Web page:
Sometimes it’s hard, isn’t it, for the real ‘you’ to find its voice? Chugge can free the ‘me’ that you may have been repressing. Its simple principles will give you more wonderful ‘me-time’, while radically readjusting your work-life balance!

You deserve a treat. Phone the boss and say you won’t be in today. Then, at breakfast time — not before 10 a.m. — take a six-pack of Special Brew to a public park and chug with unapologetic relish while exchanging banter with passing strangers, especially women. Your sixth can could perhaps be chugged while you’re lying flat on a park bench. Mind those dribbles!

Having breakfasted, it is good to examine your inner spiritual core. Tense? Are you holding back your feelings of rage? Don’t. Shout boldly at passing traffic. And don’t worry if the words leaving your mouth are unintelligible even to you. They are yours. They are precious.
George Simmers/The Little Book of Chugge
Boo! Welcome to the Little Book of Silly, the only exhaustive guide to British silliness outside Hansard. Here, in such chapters as ‘Sir Cloudesley Shovell, Largely’ and ‘Whither the Sporran?’, all your questions — provided they’re silly — will be answered. Why must the BBC continue to broadcast shipping forecasts modern mariners don’t require? Can kiss-me-quick hats backfire? Tea cosy: kitchenware or evening wear? For centuries, silliness has been the defiant response of the British to living lives of quiet despair on an under-provisioned island with an unreliable climate. With Brexit looming, what better occasion to brush up your Duckworth-Lewis calculations, cultivate outsize vegetables no one wants to eat, take up Morris dancing or learn to whistle The Archers theme through your teeth? Boasting 12 colour illustrations (11 of them depicting Boaty McBoatface) and a guest index from a biography of Boris Johnson, this book isn’t merely about silly, it is silly. Weeee!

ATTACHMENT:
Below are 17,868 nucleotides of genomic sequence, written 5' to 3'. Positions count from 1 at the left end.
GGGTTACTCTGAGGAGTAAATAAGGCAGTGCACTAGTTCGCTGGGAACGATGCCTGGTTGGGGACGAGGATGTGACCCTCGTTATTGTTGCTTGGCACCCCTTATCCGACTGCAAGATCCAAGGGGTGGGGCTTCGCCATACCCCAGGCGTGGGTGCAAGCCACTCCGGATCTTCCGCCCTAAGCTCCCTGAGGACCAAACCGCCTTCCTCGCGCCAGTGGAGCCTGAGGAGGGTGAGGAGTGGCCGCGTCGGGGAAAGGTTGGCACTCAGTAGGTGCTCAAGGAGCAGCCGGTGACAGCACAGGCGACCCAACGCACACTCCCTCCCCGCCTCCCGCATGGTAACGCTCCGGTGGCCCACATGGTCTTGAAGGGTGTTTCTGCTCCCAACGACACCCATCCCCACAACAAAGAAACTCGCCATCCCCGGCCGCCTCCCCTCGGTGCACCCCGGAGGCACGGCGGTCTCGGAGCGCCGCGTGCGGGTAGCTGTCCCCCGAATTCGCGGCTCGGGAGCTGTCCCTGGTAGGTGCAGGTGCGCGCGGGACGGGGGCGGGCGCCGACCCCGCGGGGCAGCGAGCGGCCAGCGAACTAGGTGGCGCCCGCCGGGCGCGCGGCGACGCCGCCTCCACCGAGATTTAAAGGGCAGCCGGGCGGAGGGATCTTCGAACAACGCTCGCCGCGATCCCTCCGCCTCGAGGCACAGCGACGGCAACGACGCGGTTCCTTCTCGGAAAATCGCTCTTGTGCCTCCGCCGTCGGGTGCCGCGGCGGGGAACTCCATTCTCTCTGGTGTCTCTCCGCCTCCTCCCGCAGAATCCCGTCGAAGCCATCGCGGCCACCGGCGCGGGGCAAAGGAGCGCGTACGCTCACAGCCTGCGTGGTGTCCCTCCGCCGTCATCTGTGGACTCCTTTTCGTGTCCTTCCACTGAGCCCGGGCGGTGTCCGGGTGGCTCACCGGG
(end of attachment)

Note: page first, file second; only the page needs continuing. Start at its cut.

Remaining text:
Adrian Fry/The Little Book of Silly
To date, literature has been kinder than history to those who are prepared to let loose their inner couch potato. Where are the records of real-life Oblomovs, Mary Musgroves and Bartlebys? Yet so much is to be said for inactivity, and there has never been a better time for it. If one does nothing, how can one be castigated for one’s actions? Avoiding exercise reduces the contribution from waste heat and gases to global warming. Modern communications devices mean that there is no need to leave one’s chair to maintain a semblance of an existence. Every need is catered for by online ordering and doorstep delivery. If you have had the energy to read this far, you definitely need to read on — you need slugge[1].
[1] Named for a valley in Bavaria which fell to the Carolingian Empire, with neither side noticing for 50 years.
A.H. Harker/The Little Book of Slugge


No. 3021: northern frights

The Scandinavians do a fine line in terrifying lullabies. You are invited to follow their lead and compose one that will give kiddies nightmares. Please email up to 16 lines to by 18 October.